5 Famous Snipers of World War II
Vassili Grigoryevich Zaitsev (1915-1991)
When Zaitsev arrived to join the Battle of Stalingrad, the average life expectancy for a soldier in the beleaguered city was 24 hours. Armed with a standard-issue rifle, in his first 10 days, he killed at least 30 enemy soldiers. His superiors recognized his talent as a marksman and made him a sniper. Zaitsev went on to develop sniper tactics used by the Red Army, achieving at least 225 kills and becoming Stalingrad’s most famous WWII sniper.
Roza Georgiyevna Shanina (1924-1945)
After learning her brother had been killed during the Siege of Leningrad, Shanina volunteered for the sniper academy. By the time her class was deployed, in 1944, she had proven herself an unusually skilled sharpshooter and was appointed the commander of her unit. In the course of her service, Shanina’s sniper tally reached at least 54 kills. In 1945, Shanina was killed while attempting to protect the severely wounded artillery commander. She was only 20 years old.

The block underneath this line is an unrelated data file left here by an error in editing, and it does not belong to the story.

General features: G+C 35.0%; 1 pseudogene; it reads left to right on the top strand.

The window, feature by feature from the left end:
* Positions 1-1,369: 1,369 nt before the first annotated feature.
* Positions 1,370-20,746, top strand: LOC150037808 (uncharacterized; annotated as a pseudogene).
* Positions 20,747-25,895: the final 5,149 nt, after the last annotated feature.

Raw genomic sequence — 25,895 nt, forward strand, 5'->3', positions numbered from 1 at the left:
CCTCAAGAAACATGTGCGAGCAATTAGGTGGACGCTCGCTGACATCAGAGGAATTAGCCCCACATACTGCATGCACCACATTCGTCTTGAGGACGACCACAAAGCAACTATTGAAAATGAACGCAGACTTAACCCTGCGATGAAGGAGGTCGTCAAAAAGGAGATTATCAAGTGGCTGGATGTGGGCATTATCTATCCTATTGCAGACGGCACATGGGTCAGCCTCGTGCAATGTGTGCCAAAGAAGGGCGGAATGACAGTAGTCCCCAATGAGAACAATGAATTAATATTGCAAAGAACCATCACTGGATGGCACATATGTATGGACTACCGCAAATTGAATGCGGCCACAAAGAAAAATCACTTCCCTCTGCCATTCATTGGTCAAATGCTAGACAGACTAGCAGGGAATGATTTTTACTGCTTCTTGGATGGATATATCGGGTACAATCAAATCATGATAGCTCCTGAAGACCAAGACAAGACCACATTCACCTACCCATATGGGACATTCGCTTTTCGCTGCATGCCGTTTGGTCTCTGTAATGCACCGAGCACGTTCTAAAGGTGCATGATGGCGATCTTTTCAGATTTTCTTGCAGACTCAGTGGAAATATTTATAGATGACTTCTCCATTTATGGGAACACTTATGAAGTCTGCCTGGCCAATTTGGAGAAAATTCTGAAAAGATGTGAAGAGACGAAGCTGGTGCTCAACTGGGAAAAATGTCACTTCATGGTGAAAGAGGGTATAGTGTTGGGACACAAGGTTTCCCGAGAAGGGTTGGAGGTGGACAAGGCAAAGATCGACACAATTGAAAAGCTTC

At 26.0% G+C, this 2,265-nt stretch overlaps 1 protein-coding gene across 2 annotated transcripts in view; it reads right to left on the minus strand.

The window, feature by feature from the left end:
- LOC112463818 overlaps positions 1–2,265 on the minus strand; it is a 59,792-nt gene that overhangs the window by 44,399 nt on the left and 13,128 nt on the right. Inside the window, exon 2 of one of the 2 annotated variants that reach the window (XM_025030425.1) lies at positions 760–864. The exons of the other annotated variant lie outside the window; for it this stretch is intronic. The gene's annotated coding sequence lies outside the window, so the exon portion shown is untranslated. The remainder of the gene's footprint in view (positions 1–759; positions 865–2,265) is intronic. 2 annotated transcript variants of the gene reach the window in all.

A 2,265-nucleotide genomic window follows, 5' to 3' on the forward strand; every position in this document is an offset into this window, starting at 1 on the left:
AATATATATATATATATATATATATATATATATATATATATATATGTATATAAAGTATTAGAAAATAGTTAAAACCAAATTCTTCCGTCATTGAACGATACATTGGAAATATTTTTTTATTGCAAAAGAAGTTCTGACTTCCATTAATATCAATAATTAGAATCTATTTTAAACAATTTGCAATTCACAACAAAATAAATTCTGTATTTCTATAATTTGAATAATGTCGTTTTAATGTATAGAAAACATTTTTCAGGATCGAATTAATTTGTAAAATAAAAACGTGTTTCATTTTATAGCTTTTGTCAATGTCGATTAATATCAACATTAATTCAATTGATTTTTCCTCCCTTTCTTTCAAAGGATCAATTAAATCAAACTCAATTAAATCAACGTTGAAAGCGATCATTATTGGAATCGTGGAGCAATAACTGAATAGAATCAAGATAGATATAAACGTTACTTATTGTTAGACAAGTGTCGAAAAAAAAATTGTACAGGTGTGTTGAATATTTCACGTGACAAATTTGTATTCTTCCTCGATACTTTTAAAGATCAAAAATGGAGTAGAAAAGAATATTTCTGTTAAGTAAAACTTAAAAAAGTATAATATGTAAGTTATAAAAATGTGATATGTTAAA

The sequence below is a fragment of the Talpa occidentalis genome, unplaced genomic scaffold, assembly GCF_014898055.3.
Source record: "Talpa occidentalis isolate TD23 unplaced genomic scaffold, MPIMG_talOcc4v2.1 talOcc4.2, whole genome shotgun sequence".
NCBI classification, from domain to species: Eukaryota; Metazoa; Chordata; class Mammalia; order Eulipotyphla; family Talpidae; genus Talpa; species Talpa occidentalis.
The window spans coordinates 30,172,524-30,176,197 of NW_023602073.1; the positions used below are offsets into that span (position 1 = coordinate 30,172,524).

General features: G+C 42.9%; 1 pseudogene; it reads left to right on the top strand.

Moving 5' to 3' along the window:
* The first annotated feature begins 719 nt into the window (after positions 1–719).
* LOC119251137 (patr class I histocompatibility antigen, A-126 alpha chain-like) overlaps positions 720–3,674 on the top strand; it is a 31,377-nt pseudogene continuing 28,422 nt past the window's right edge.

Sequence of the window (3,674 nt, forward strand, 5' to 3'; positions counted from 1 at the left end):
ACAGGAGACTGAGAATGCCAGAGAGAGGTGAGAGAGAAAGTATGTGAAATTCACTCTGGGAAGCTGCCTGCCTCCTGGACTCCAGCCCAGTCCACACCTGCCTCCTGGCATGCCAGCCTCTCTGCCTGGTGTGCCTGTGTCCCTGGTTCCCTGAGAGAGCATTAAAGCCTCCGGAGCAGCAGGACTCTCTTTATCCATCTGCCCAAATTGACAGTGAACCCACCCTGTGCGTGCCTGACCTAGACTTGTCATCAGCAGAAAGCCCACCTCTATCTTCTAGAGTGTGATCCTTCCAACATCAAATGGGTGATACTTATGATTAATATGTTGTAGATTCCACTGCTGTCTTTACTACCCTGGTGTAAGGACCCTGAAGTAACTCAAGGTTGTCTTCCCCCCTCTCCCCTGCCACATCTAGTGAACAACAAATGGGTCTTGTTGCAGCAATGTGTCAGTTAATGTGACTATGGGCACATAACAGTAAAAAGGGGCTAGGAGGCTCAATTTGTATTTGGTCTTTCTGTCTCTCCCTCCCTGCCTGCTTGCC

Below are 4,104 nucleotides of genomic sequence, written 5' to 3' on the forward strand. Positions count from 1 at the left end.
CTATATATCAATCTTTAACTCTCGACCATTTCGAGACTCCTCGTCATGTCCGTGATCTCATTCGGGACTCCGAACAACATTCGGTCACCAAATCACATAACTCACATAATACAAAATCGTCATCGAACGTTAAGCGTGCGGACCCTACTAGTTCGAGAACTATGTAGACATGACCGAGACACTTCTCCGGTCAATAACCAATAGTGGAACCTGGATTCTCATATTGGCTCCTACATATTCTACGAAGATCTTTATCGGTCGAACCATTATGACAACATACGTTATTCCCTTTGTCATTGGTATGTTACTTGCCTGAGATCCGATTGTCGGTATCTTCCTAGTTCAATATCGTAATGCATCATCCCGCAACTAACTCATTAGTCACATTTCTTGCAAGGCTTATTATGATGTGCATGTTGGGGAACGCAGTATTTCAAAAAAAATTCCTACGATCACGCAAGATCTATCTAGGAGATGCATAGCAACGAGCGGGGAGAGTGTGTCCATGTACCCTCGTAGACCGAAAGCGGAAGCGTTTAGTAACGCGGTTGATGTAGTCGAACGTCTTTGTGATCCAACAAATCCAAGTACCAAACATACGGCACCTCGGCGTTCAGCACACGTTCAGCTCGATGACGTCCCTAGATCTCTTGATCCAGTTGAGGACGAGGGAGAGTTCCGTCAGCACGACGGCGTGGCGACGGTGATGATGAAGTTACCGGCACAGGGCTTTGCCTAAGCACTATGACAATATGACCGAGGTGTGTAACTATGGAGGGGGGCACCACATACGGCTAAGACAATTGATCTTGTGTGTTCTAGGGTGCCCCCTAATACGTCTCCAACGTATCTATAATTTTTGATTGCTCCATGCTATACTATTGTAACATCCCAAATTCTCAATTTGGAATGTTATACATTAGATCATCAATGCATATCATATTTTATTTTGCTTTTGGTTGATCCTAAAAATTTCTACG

Matthäus Hetzenauer (1924-2004)
The most successful sniper of the German Wehrmacht, Hetzenauer fought on the eastern front in 1944. The Austrian sniper recorded the longest kill shot (1,100 meters, about 1,200 yards) from the Second World War. Although he also has the highest confirmed kills (345) of the Wehrmacht, when asked in what warfare could the sniper be most successful, he said, “The best success for snipers did not reside in the number of hits but in the damage caused the enemy by shooting commanders or other important men.”
Simo Häyhä (1905-2002)
During the Winter War of 1939 to 1940, when the Red Army invaded Finland, Häyhä fought in Kollaa and Ulismaa, where he became Finland’s most famous WWII sniper. Nicknamed “The White Death” due to his infallible sharpshooter skills, Häyhä is credited with at least 500 kills, and by some counts, as many as 542. He was wounded near the end of the war when he was shot in the face by an exploding bullet, he was hospitalized in a coma for a week and awoke on 13 March 1940, the same day peace was declared.
Lyudmila Mykhailivna Ppavlichenko (1916-1974)
When Germany began its invasion of the Soviet Union, Ukrainian-born Pavlichenko volunteered to join the Red Army. At a time when women were not accepted as soldiers, she became known as “Lady Death” and was regarded as the most successful female sniper of WWII. Pavlichenko’s recorded kill count reached 309 before being wounded by mortar fire. She made a recovery but never returned to combat. Her success on the battlefield had led to fame, and the Soviet Union sent her on a support campaign to allied countries.